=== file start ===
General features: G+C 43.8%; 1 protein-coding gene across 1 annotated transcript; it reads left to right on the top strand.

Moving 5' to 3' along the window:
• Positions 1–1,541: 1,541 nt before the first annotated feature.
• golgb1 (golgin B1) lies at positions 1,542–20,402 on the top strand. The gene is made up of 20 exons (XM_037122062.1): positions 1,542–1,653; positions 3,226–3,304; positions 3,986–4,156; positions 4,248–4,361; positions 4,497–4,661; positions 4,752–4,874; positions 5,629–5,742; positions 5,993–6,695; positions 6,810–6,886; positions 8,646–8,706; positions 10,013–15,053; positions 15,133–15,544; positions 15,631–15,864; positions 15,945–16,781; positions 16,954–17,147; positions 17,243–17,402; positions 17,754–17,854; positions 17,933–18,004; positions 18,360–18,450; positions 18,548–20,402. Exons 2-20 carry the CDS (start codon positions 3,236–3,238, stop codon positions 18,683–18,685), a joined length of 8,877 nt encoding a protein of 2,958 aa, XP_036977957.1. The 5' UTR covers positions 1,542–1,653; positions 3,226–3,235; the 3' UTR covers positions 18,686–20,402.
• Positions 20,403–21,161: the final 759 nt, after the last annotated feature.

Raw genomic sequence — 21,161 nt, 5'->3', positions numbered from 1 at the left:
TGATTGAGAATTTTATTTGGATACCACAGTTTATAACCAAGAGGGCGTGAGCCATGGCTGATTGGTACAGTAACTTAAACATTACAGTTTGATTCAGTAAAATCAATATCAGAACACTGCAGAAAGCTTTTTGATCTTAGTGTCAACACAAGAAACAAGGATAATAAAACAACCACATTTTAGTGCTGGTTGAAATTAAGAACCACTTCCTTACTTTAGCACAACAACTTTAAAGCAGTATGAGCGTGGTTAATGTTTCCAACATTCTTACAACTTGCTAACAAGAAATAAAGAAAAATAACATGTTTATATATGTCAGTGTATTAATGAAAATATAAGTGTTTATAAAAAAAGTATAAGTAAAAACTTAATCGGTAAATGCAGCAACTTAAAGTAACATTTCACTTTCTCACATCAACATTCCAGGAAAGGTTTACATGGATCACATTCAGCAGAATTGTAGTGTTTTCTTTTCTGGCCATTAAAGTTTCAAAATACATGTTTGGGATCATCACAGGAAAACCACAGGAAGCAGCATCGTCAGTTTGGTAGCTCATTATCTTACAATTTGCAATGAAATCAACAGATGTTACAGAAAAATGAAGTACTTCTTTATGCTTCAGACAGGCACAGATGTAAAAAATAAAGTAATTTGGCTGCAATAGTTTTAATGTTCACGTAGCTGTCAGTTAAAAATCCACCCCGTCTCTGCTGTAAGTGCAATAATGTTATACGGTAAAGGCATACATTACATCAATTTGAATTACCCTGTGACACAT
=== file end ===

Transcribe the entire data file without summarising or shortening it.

General features: G+C 43.8%; 1 protein-coding gene across 1 annotated transcript; it reads left to right on the top strand.

Moving 5' to 3' along the window:
• Positions 1–1,541: 1,541 nt before the first annotated feature.
• golgb1 (golgin B1) lies at positions 1,542–20,402 on the top strand. The gene is made up of 20 exons (XM_037122062.1): positions 1,542–1,653; positions 3,226–3,304; positions 3,986–4,156; positions 4,248–4,361; positions 4,497–4,661; positions 4,752–4,874; positions 5,629–5,742; positions 5,993–6,695; positions 6,810–6,886; positions 8,646–8,706; positions 10,013–15,053; positions 15,133–15,544; positions 15,631–15,864; positions 15,945–16,781; positions 16,954–17,147; positions 17,243–17,402; positions 17,754–17,854; positions 17,933–18,004; positions 18,360–18,450; positions 18,548–20,402. Exons 2-20 carry the CDS (start codon positions 3,236–3,238, stop codon positions 18,683–18,685), a joined length of 8,877 nt encoding a protein of 2,958 aa, XP_036977957.1. The 5' UTR covers positions 1,542–1,653; positions 3,226–3,235; the 3' UTR covers positions 18,686–20,402.
• Positions 20,403–21,161: the final 759 nt, after the last annotated feature.

Raw genomic sequence — 21,161 nt, 5'->3', positions numbered from 1 at the left:
TGATTGAGAATTTTATTTGGATACCACAGTTTATAACCAAGAGGGCGTGAGCCATGGCTGATTGGTACAGTAACTTAAACATTACAGTTTGATTCAGTAAAATCAATATCAGAACACTGCAGAAAGCTTTTTGATCTTAGTGTCAACACAAGAAACAAGGATAATAAAACAACCACATTTTAGTGCTGGTTGAAATTAAGAACCACTTCCTTACTTTAGCACAACAACTTTAAAGCAGTATGAGCGTGGTTAATGTTTCCAACATTCTTACAACTTGCTAACAAGAAATAAAGAAAAATAACATGTTTATATATGTCAGTGTATTAATGAAAATATAAGTGTTTATAAAAAAAGTATAAGTAAAAACTTAATCGGTAAATGCAGCAACTTAAAGTAACATTTCACTTTCTCACATCAACATTCCAGGAAAGGTTTACATGGATCACATTCAGCAGAATTGTAGTGTTTTCTTTTCTGGCCATTAAAGTTTCAAAATACATGTTTGGGATCATCACAGGAAAACCACAGGAAGCAGCATCGTCAGTTTGGTAGCTCATTATCTTACAATTTGCAATGAAATCAACAGATGTTACAGAAAAATGAAGTACTTCTTTATGCTTCAGACAGGCACAGATGTAAAAAATAAAGTAATTTGGCTGCAATAGTTTTAATGTTCACGTAGCTGTCAGTTAAAAATCCACCCCGTCTCTGCTGTAAGTGCAATAATGTTATACGGTAAAGGCATACATTACATCAATTTGAATTACCCTGTGACACAT